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Back to Mission 51 Mission 52 Tuesday, 18 Jul 44 Troarns Forward to Mission 53
Mission 52
It was another big day for the Mighty 8th, as they hit targets in Germany and France. The B-24s drew the French target designed to help Field Marshall Montgomery break through the German lines in the Caen - St Lo area also called Troarns.
The 14th Wing was assigned to hit the Wehrmacht forces opposing Mongomery's left flank. Its commander, General Leon Johnson, led this mission himself. The 492nd dispatched 36 ships into three squadrons under the command of Major Heaton, the 857th Sqaudron Commander. He flew with the Orthman Crew 806, now designated as Crew 701. There were no aborts.
Fighter Protection
The escort assignment went to the Royal Air Force and their Spitfires. They escorted the armada in and out of the protective umbrella over Normandy furnished by the 9th Air Force. Needless to say, the 2nd Air Division didn't see any Luftwaffe planes.
Enemy Resistance
German flak guns were plentiful, putting up a fairly thick barrage over themselves. Most groups reported the flak to be inaccurate, but that was not so with the 492nd. They lost one plane, two damaged planes had to land elsewhere and many others returned with extensive damage.
The target area was extremely clear for visual bombing. The air photos showed that the 14th Wing hit exactly where they were supposed to. According to the records, all 36 planes attacked their target. However, Lt Williams made a note on Sgt Heath's Diary that his plane returned with its bombs. They might have dropped a portion of their bombs.
Seger Crew R-31 of the 856th was on their second mission flying MOONSHINE EXPRESS, number 42-95215. They took a severe hit by flak. Lt Seger managed to get his plane over the Allied beachhead before giving the order to abandon ship. Sgt Craig's chute failed to open. Lt Dolaro was hospitalized for his wounds. The rest of the crew was soon returned to duty.
Damaged Planes
Vowinkel Crew R-35 of the 856th was on their first mission. The flak took out two of their engines and started a fire under their flight deck. They spotted an Allied controlled airstrip and decided to land there. While still on fire, they set down through the barrage balloons, with a blown tire and ten 100 pound bombs still hung up in the bomb bay. They all walked away from it and the pilot was awarded the Distinguished Flying Cross.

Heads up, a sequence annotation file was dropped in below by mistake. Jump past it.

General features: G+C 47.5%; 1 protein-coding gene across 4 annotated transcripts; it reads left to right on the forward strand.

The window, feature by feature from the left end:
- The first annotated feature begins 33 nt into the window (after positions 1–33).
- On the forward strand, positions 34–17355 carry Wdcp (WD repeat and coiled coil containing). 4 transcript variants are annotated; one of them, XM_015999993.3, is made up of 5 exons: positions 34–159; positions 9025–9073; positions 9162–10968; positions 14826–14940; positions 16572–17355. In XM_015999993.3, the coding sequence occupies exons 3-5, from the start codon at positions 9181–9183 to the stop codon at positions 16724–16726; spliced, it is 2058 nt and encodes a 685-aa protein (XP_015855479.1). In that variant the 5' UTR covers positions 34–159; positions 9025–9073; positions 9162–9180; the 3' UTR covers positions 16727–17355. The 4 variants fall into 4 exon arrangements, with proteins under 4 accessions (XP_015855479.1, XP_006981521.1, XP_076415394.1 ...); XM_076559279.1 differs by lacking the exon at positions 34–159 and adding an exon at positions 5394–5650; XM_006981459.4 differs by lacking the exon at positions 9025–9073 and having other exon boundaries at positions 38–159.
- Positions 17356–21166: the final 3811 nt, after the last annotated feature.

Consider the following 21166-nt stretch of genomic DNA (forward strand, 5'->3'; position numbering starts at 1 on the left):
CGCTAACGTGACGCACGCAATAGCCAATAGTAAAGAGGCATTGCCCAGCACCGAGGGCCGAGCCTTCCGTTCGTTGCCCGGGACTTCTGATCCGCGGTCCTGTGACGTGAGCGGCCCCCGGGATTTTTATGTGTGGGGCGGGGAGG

White Crew R-34, also on their maiden mission with the 856th, was also shot up by flak. Three of the men, including the pilot, were wounded. They made it back across the Channel, but were forced to land at Thorney Island off southern England. The three men were hospitalized.
This milk run wasn't a piece of cake for the 492nd. The 2nd Air Division's sole loss of a B-24 and a crewman was accounted for by the misfortune dealt to the Seger Crew. They wouldn't have lost a man had his parachute opened. Other than a bad packing job, there are various reasons why a jump might fail.
Airmen didn't get extensive jump training like paratroopers did. They were given some basic instructions and theories on how to jump in case of emergency, but simply put, they were told to clear the plane and pull the string. This is well covered in James Mahoney's book The Reluctant Witness.
"No need to practice; you did it right the first time or, as the paratroopers said, you'd be jumping to a conclusion," writes Mahoney.
He does talk about delayed jump tactics where one pulls the rip cord after free falling about half way down. He points out that opening a chute too early could catch falling debris or gasoline which can either ruin or set the chute on fire. Also, one would want to get away faster from the flak field or the arena of German fighters. And it's better to pull the string at a lower altitude where the air is safer for breathing. Another reason he gives for delay jumping is that it would reduce the jolt by more than half.
War rumors, outside of the 492nd, had circulated that some chutes had failed because the silk had been stolen from them. Since silk was essential to the war effort, it was no longer available to the general public. It quickly became a high-dollar black market item, especially for making wedding dresses. It became common practice for airmen and paratroopers to always check their packs to verify that someone hadn't stolen it.
There are countless stories of airmen who had bailed out over occupied territory to find that the locals wouldn't help them unless they first gave them their parachute. Often this meant backtracking to where they had landed and buried it.
Mission Data
Mission: 52
Date: 18 Jul 44
City: Troarns, France
Target: Tactical
Bomb Load
Tons: 86
Type: 100 lb GPs
Result: Excellent
Enemy Action
Flak: Heavy
GAF: None
Counter Action
Kills: 0
492nd Casualties
More Info
This mission's impact
on the overall war
Prytulak Crew 907
Prytulak Crew 907
Seger Crew R-31
1 KIA, 1 WIA
Vowinkel Crew R-35
Flying Cross
White Crew R-34
Seger Crew R-31
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